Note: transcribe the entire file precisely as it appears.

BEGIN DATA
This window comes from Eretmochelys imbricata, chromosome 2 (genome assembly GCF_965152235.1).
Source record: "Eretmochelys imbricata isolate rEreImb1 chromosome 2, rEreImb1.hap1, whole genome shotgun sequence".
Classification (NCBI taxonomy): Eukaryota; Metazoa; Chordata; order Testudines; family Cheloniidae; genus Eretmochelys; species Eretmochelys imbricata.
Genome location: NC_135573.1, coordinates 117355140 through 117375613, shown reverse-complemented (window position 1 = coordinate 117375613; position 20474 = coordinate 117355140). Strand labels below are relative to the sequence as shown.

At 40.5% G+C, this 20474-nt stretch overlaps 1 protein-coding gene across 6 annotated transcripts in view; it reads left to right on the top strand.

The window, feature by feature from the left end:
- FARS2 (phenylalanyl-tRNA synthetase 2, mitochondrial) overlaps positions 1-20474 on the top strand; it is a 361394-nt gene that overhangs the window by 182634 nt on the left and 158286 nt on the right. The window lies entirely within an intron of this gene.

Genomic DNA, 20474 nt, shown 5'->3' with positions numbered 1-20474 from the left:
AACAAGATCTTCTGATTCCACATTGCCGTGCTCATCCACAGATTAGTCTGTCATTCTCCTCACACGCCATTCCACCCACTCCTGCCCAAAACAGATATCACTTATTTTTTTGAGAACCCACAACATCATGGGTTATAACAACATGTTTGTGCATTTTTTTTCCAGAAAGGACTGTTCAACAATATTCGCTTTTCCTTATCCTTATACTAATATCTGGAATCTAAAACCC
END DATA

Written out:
This window comes from Eretmochelys imbricata, chromosome 2 (genome assembly GCF_965152235.1).
Source record: "Eretmochelys imbricata isolate rEreImb1 chromosome 2, rEreImb1.hap1, whole genome shotgun sequence".
Classification (NCBI taxonomy): Eukaryota; Metazoa; Chordata; order Testudines; family Cheloniidae; genus Eretmochelys; species Eretmochelys imbricata.
Genome location: NC_135573.1, coordinates 117355140 through 117375613, shown reverse-complemented (window position 1 = coordinate 117375613; position 20474 = coordinate 117355140). Strand labels below are relative to the sequence as shown.

At 40.5% G+C, this 20474-nt stretch overlaps 1 protein-coding gene across 6 annotated transcripts in view; it reads left to right on the top strand.

The window, feature by feature from the left end:
- FARS2 (phenylalanyl-tRNA synthetase 2, mitochondrial) overlaps positions 1-20474 on the top strand; it is a 361394-nt gene that overhangs the window by 182634 nt on the left and 158286 nt on the right. The window lies entirely within an intron of this gene.

Genomic DNA, 20474 nt, shown 5'->3' with positions numbered 1-20474 from the left:
AACAAGATCTTCTGATTCCACATTGCCGTGCTCATCCACAGATTAGTCTGTCATTCTCCTCACACGCCATTCCACCCACTCCTGCCCAAAACAGATATCACTTATTTTTTTGAGAACCCACAACATCATGGGTTATAACAACATGTTTGTGCATTTTTTTTCCAGAAAGGACTGTTCAACAATATTCGCTTTTCCTTATCCTTATACTAATATCTGGAATCTAAAACCC